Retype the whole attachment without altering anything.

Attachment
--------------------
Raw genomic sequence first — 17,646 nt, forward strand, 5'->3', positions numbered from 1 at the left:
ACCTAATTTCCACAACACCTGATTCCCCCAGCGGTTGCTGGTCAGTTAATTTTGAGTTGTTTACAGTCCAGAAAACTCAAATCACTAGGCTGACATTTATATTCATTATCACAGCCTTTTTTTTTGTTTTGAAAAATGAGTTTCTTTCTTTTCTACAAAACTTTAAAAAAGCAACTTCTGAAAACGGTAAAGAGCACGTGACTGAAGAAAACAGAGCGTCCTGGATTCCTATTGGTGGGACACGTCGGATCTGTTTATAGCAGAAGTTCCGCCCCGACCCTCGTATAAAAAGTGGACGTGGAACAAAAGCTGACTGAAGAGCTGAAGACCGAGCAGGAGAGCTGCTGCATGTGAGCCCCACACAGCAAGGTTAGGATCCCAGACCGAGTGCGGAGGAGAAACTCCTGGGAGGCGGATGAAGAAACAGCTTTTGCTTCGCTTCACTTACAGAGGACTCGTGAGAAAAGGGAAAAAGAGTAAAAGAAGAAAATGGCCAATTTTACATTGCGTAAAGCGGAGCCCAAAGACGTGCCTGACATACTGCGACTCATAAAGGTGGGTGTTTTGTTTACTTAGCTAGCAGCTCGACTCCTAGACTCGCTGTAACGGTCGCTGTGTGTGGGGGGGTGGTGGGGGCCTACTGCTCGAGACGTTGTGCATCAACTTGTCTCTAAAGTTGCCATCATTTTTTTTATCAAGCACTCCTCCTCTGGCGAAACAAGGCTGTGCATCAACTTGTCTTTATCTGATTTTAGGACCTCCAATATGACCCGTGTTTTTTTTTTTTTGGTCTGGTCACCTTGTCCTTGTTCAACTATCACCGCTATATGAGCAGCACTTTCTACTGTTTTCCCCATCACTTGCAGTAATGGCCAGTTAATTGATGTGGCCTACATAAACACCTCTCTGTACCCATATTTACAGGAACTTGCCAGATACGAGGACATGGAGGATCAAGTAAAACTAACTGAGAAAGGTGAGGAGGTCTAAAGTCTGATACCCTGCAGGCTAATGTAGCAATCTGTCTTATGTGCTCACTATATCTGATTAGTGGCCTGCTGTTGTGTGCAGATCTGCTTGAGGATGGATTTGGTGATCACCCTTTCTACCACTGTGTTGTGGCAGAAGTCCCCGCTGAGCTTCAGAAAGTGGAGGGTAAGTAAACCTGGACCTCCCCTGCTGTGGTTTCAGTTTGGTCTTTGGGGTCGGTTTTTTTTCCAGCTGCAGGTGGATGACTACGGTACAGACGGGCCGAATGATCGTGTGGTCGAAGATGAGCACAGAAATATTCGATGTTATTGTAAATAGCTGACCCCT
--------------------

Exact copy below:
Raw genomic sequence first — 17,646 nt, forward strand, 5'->3', positions numbered from 1 at the left:
ACCTAATTTCCACAACACCTGATTCCCCCAGCGGTTGCTGGTCAGTTAATTTTGAGTTGTTTACAGTCCAGAAAACTCAAATCACTAGGCTGACATTTATATTCATTATCACAGCCTTTTTTTTTGTTTTGAAAAATGAGTTTCTTTCTTTTCTACAAAACTTTAAAAAAGCAACTTCTGAAAACGGTAAAGAGCACGTGACTGAAGAAAACAGAGCGTCCTGGATTCCTATTGGTGGGACACGTCGGATCTGTTTATAGCAGAAGTTCCGCCCCGACCCTCGTATAAAAAGTGGACGTGGAACAAAAGCTGACTGAAGAGCTGAAGACCGAGCAGGAGAGCTGCTGCATGTGAGCCCCACACAGCAAGGTTAGGATCCCAGACCGAGTGCGGAGGAGAAACTCCTGGGAGGCGGATGAAGAAACAGCTTTTGCTTCGCTTCACTTACAGAGGACTCGTGAGAAAAGGGAAAAAGAGTAAAAGAAGAAAATGGCCAATTTTACATTGCGTAAAGCGGAGCCCAAAGACGTGCCTGACATACTGCGACTCATAAAGGTGGGTGTTTTGTTTACTTAGCTAGCAGCTCGACTCCTAGACTCGCTGTAACGGTCGCTGTGTGTGGGGGGGTGGTGGGGGCCTACTGCTCGAGACGTTGTGCATCAACTTGTCTCTAAAGTTGCCATCATTTTTTTTATCAAGCACTCCTCCTCTGGCGAAACAAGGCTGTGCATCAACTTGTCTTTATCTGATTTTAGGACCTCCAATATGACCCGTGTTTTTTTTTTTTTGGTCTGGTCACCTTGTCCTTGTTCAACTATCACCGCTATATGAGCAGCACTTTCTACTGTTTTCCCCATCACTTGCAGTAATGGCCAGTTAATTGATGTGGCCTACATAAACACCTCTCTGTACCCATATTTACAGGAACTTGCCAGATACGAGGACATGGAGGATCAAGTAAAACTAACTGAGAAAGGTGAGGAGGTCTAAAGTCTGATACCCTGCAGGCTAATGTAGCAATCTGTCTTATGTGCTCACTATATCTGATTAGTGGCCTGCTGTTGTGTGCAGATCTGCTTGAGGATGGATTTGGTGATCACCCTTTCTACCACTGTGTTGTGGCAGAAGTCCCCGCTGAGCTTCAGAAAGTGGAGGGTAAGTAAACCTGGACCTCCCCTGCTGTGGTTTCAGTTTGGTCTTTGGGGTCGGTTTTTTTTCCAGCTGCAGGTGGATGACTACGGTACAGACGGGCCGAATGATCGTGTGGTCGAAGATGAGCACAGAAATATTCGATGTTATTGTAAATAGCTGACCCCT